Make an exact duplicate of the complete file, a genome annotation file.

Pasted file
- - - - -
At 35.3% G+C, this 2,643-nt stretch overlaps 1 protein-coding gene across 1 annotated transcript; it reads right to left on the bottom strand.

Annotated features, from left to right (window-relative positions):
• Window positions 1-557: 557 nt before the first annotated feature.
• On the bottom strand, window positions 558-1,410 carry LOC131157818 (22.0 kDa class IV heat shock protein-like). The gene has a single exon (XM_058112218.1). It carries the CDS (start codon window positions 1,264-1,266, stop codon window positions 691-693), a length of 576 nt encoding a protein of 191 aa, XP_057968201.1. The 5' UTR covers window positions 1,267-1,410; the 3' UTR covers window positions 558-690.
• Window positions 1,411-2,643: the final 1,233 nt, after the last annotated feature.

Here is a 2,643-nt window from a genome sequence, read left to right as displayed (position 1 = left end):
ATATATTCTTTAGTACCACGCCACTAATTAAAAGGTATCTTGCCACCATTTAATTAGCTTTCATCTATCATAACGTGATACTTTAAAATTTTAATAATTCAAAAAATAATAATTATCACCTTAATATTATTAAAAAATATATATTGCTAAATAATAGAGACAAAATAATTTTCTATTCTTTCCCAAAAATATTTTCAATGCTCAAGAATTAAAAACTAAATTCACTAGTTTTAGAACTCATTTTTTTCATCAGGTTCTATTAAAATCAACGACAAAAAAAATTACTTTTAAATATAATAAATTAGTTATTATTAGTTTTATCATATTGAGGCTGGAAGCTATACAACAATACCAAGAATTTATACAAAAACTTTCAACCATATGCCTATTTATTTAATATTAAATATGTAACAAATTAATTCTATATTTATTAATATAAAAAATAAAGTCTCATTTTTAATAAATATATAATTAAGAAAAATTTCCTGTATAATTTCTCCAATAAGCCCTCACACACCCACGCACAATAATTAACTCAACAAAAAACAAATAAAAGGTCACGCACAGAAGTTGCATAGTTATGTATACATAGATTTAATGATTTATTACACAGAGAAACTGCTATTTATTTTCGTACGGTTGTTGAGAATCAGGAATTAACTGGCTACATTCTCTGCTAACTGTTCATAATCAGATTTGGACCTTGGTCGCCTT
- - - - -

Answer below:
At 35.3% G+C, this 2,643-nt stretch overlaps 1 protein-coding gene across 1 annotated transcript; it reads right to left on the bottom strand.

Annotated features, from left to right (window-relative positions):
• Window positions 1-557: 557 nt before the first annotated feature.
• On the bottom strand, window positions 558-1,410 carry LOC131157818 (22.0 kDa class IV heat shock protein-like). The gene has a single exon (XM_058112218.1). It carries the CDS (start codon window positions 1,264-1,266, stop codon window positions 691-693), a length of 576 nt encoding a protein of 191 aa, XP_057968201.1. The 5' UTR covers window positions 1,267-1,410; the 3' UTR covers window positions 558-690.
• Window positions 1,411-2,643: the final 1,233 nt, after the last annotated feature.

Here is a 2,643-nt window from a genome sequence, read left to right as displayed (position 1 = left end):
ATATATTCTTTAGTACCACGCCACTAATTAAAAGGTATCTTGCCACCATTTAATTAGCTTTCATCTATCATAACGTGATACTTTAAAATTTTAATAATTCAAAAAATAATAATTATCACCTTAATATTATTAAAAAATATATATTGCTAAATAATAGAGACAAAATAATTTTCTATTCTTTCCCAAAAATATTTTCAATGCTCAAGAATTAAAAACTAAATTCACTAGTTTTAGAACTCATTTTTTTCATCAGGTTCTATTAAAATCAACGACAAAAAAAATTACTTTTAAATATAATAAATTAGTTATTATTAGTTTTATCATATTGAGGCTGGAAGCTATACAACAATACCAAGAATTTATACAAAAACTTTCAACCATATGCCTATTTATTTAATATTAAATATGTAACAAATTAATTCTATATTTATTAATATAAAAAATAAAGTCTCATTTTTAATAAATATATAATTAAGAAAAATTTCCTGTATAATTTCTCCAATAAGCCCTCACACACCCACGCACAATAATTAACTCAACAAAAAACAAATAAAAGGTCACGCACAGAAGTTGCATAGTTATGTATACATAGATTTAATGATTTATTACACAGAGAAACTGCTATTTATTTTCGTACGGTTGTTGAGAATCAGGAATTAACTGGCTACATTCTCTGCTAACTGTTCATAATCAGATTTGGACCTTGGTCGCCTT